"Never before has nature imbued such a small space with such a cornucopia of valuable nutrition as in the cocoa bean."—Alexander von Humboldt, (1769–1859)
What child does not relish a cup of hot cocoa in the evening or a piece of chocolate in between meals? What would the Sachertorte be like without its shiny, dark-brown glaze?
The slightly bitter flavor nuance and the benefits of the cocoa bean have made it a fixture in European cuisine. The bean, with its incomparable flavor, has conquered pastry shops, sweet shops, and confectionaries the world over. My aim is to bring you, dear readers, a brief glimpse into cocoa's lengthy history.
A Tradition Since 1,500 B.C.
The Olmeks, who settled in the Mexican lowlands, were the first people to make use of the cocoa bean. How they prepared the beans and made chocolate or cocoa beverages will forever remain a mystery, since no archeological relics or oral accounts are available. One thing is for sure, though—their language from 1,000 years B.C. contained the word cacao (spelled different from our modern "cocoa"), originally pronounced "kakawa." One might assume that their trades with neighboring nations had brought those in contact with cocoa.
The Mayans consumed chocolate from 300 B.C., but primarily in liquid form. They often added spices such as chili and consumed the beverage without sugar! Much favored was the foam that rose to the top of the container when the beverage was poured back and forth from one container to another.
Consuming cocoa during the reign of the Aztecs was a privilege reserved for nobility. Cocoa was so highly prized in Aztec culture that it also served as currency. One turkey, for instance, was valued at 200 cocoa beans, and in A.D. 1,200, one cocoa bean "bought" one large tomato. Land for cocoa farming was in such high demand that Aztec ruler Ahuizolts (1486–1502), conquered the Xoconocho region—an area between Mexico and Guatemala, along the Pacific Ocean—to assure cocoa production.
How Cocoa Conquered Europe
Following the Spanish conquest of Europe in the 1500s, the invaders lacked appreciation for cocoa. The bean's bitter taste actually repelled them, so much so that in 1575 an Italian named Benzoni called chocolate, "a beverage more suitable for pigs than humans."
But many other typically South American foods were subjected to similar prejudice, maize being one of them. Only once the Spaniards had assimilated with the locals did the two cultures find common ground. The Spaniards drank the chocolate hot like the Mayans, and not lukewarm or cold, like the Aztecs. Many native spices were replaced with others the Spaniards had brought, such as black pepper.
The most important break-through in chocolate consumption came from the Spaniards, who sweetened the beverage with cane sugar. Europeans objected primarily to the bitter flavor of the traditional Mayan and Aztec chocolate concoctions.
The first shipload of cocoa arrived in Spain in 1585, but it wasn’t until almost a century later that chocolate consumption took a foothold in Europe. Even then, chocolate consumption was reserved for nobility, and for society's wealthy citizens.
Chocolate became an almost national beverage in Spain where even now hot chocolate is part of a classic breakfast. Jesuit priests/fathers had much to do with the dissemination of chocolate consumption. They had cloisters all over Europe and a well-organized trade system all over the continent.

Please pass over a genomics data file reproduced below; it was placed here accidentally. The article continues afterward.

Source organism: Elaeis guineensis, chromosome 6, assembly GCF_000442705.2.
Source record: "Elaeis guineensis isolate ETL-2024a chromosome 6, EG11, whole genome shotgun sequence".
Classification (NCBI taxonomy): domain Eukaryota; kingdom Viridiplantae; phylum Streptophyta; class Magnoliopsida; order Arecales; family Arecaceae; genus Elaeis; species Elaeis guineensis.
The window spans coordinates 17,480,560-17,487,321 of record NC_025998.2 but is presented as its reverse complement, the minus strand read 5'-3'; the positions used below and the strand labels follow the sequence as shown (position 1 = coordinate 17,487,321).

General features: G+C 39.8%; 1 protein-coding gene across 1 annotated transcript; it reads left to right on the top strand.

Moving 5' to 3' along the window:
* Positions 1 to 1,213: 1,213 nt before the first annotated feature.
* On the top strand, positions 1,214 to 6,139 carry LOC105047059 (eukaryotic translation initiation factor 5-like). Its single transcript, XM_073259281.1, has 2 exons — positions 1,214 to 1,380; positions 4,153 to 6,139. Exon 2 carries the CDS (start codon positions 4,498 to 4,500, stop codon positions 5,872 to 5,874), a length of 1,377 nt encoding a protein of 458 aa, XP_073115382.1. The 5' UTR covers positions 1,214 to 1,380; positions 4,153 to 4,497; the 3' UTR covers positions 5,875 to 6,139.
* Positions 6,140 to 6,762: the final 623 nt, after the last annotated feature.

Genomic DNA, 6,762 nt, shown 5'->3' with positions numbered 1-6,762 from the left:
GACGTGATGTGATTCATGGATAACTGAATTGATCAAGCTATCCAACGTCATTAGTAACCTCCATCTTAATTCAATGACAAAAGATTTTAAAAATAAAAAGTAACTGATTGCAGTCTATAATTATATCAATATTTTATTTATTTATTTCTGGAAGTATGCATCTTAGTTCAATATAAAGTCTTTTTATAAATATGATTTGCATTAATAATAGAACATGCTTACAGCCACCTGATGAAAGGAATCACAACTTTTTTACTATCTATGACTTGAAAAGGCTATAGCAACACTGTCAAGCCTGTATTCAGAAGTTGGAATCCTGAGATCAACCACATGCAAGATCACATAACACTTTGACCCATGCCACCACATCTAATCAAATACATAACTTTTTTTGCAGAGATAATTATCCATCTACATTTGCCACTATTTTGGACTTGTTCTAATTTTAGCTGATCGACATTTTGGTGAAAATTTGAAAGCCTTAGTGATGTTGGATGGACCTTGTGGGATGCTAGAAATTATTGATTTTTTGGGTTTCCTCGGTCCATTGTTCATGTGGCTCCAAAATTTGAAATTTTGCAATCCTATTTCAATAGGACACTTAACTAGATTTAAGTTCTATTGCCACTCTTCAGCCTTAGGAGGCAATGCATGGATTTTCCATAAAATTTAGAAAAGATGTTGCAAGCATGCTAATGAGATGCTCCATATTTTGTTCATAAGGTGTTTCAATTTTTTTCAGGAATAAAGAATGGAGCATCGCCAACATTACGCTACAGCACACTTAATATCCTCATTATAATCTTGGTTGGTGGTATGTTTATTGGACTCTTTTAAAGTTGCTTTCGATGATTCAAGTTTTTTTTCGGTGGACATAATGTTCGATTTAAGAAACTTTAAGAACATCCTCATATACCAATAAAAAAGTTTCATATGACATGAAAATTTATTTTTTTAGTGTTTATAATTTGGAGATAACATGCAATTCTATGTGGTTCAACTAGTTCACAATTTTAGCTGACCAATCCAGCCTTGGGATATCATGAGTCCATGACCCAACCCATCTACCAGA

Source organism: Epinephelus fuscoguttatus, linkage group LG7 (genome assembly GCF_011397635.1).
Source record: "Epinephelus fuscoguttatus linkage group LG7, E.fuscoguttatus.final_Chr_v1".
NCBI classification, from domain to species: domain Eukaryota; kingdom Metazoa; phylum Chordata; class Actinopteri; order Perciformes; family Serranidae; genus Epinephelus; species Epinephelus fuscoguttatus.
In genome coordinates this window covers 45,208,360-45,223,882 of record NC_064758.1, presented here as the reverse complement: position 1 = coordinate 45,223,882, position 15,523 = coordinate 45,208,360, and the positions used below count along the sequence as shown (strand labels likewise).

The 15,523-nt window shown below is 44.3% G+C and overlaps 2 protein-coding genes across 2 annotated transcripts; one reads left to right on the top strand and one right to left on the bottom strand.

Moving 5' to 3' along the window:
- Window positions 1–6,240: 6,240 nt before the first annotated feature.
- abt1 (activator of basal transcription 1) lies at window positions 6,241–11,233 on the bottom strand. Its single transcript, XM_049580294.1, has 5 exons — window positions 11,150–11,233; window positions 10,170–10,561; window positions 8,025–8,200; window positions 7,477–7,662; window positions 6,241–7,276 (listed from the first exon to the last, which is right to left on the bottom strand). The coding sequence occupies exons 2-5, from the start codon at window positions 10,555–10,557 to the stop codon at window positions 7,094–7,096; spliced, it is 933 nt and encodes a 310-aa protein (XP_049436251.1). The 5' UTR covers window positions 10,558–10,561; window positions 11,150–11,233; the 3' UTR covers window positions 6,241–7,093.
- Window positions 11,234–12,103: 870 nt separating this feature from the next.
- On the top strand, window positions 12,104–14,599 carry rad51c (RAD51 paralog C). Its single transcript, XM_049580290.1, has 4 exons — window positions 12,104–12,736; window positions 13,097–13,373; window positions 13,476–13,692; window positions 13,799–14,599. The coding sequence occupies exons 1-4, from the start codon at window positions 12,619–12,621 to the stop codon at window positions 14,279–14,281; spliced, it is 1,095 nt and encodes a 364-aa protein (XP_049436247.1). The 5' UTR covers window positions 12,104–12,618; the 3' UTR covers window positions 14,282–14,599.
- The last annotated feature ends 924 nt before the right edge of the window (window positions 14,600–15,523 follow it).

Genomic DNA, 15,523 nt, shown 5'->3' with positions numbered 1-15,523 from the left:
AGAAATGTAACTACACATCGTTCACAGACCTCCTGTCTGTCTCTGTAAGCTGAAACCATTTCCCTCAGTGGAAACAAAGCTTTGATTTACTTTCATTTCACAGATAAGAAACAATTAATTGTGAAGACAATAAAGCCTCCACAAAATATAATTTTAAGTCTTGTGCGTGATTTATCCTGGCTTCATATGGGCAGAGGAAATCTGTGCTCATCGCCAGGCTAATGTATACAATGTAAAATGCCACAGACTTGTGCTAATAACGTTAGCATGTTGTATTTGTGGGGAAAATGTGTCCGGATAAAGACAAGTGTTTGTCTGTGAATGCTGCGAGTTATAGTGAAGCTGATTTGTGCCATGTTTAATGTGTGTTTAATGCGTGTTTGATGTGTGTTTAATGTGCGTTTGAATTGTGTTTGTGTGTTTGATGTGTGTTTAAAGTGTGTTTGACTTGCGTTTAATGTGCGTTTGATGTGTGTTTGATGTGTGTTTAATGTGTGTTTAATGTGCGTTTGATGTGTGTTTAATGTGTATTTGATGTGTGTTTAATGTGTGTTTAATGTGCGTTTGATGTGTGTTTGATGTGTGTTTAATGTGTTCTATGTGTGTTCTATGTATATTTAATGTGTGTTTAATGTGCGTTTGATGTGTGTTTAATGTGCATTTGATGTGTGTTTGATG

Beverage or Food?
Church nobles in Catholic nations deliberated whether to consider chocolate a beverage or a food—a relevant consideration when dealing with proscribed fasts—and if such consumption would break the rules. According to the Jesuits' lively trading in this commodity, chocolate is a beverage, meant to be drunk, and not a food. The opponents argued that chocolate is way too nourishing to be considered a beverage. The popes decided in favor of the "beverage camp," thus consuming chocolate does not break the fasting rules.
Your dentist would probably not reply positively when asked if eating chocolate is healthy. Due to their high sugar content, chocolate candy bars are high in energy, and over-consumption leads to weight gain and promotes tooth decay. But the chocolate's theo-bromine and caffeine content stimulate the central nervous system and the blood vessels. That is the reason for chocolate's ability to banish fatigue and tiredness, to encourage the production of digestive enzymes, and to be mildly diuretic.
Two other substances in chocolate—anadamid and phenylehtylamin, which are also present in hashish and morphine—influence the brain's pleasure center. No reason to fear addiction because the quantities of these substances are too minute to cause euphoria.
Many studies have shown that chocolate consumption can lower the cholesterol level and even out the relationship between good and bad cholesterol (LDL and HDL) in favor of HDL. The effect is greater the higher the percentage of cocoa in a candy bar, making dark chocolate the better choice (dark chocolate is also a powerful antioxidant).
I think all of us know enough ways to eat and drink chocolate, so I won't overwhelm you with recipes but merely present classic preparation, which in the age of "instant everything," is easily ignored or forgotten.
Genuine Hot Drinking Chocolate
Makes 4 cups
1/4 lb. semi-sweet chocolate
1 quart milk
Pinch of salt
2 Tbsp. sugar
Scant cup of hot water
Grate the chocolate bar fine and dissolve in the cup of hot water.
Heat the milk and salt together, but don't let it boil.
Add the dissolved chocolate and the sugar.
Remove from heat, and whip until foamy.
Serve in preheated cups, top with the chocolate sprinkles, and serve immediately.